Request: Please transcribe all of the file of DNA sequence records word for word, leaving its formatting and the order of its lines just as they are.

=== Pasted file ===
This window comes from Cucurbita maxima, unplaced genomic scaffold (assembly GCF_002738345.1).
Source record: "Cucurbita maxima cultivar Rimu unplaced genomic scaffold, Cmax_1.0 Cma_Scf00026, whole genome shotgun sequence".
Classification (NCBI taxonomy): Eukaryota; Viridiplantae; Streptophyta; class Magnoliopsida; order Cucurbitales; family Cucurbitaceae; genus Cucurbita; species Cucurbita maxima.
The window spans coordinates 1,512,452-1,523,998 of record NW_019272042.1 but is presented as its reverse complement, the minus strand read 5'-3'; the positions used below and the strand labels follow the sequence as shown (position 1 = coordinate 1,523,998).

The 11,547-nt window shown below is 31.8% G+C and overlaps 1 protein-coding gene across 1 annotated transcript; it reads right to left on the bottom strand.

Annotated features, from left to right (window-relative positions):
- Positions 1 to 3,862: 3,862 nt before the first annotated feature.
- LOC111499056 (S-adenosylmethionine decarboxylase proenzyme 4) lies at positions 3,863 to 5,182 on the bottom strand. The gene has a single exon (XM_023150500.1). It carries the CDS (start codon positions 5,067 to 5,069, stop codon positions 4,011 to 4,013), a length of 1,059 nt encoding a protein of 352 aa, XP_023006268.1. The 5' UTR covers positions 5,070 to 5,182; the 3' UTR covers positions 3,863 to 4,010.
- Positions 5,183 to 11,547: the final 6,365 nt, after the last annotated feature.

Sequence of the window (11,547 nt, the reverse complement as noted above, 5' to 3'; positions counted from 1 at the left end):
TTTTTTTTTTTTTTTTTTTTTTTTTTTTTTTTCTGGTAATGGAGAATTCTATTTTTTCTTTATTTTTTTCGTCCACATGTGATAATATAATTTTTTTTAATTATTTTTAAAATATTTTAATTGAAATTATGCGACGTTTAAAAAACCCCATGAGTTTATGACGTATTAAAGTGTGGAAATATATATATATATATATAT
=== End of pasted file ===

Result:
This window comes from Cucurbita maxima, unplaced genomic scaffold (assembly GCF_002738345.1).
Source record: "Cucurbita maxima cultivar Rimu unplaced genomic scaffold, Cmax_1.0 Cma_Scf00026, whole genome shotgun sequence".
Classification (NCBI taxonomy): Eukaryota; Viridiplantae; Streptophyta; class Magnoliopsida; order Cucurbitales; family Cucurbitaceae; genus Cucurbita; species Cucurbita maxima.
The window spans coordinates 1,512,452-1,523,998 of record NW_019272042.1 but is presented as its reverse complement, the minus strand read 5'-3'; the positions used below and the strand labels follow the sequence as shown (position 1 = coordinate 1,523,998).

The 11,547-nt window shown below is 31.8% G+C and overlaps 1 protein-coding gene across 1 annotated transcript; it reads right to left on the bottom strand.

Annotated features, from left to right (window-relative positions):
- Positions 1 to 3,862: 3,862 nt before the first annotated feature.
- LOC111499056 (S-adenosylmethionine decarboxylase proenzyme 4) lies at positions 3,863 to 5,182 on the bottom strand. The gene has a single exon (XM_023150500.1). It carries the CDS (start codon positions 5,067 to 5,069, stop codon positions 4,011 to 4,013), a length of 1,059 nt encoding a protein of 352 aa, XP_023006268.1. The 5' UTR covers positions 5,070 to 5,182; the 3' UTR covers positions 3,863 to 4,010.
- Positions 5,183 to 11,547: the final 6,365 nt, after the last annotated feature.

Sequence of the window (11,547 nt, the reverse complement as noted above, 5' to 3'; positions counted from 1 at the left end):
TTTTTTTTTTTTTTTTTTTTTTTTTTTTTTTTCTGGTAATGGAGAATTCTATTTTTTCTTTATTTTTTTCGTCCACATGTGATAATATAATTTTTTTTAATTATTTTTAAAATATTTTAATTGAAATTATGCGACGTTTAAAAAACCCCATGAGTTTATGACGTATTAAAGTGTGGAAATATATATATATATATATAT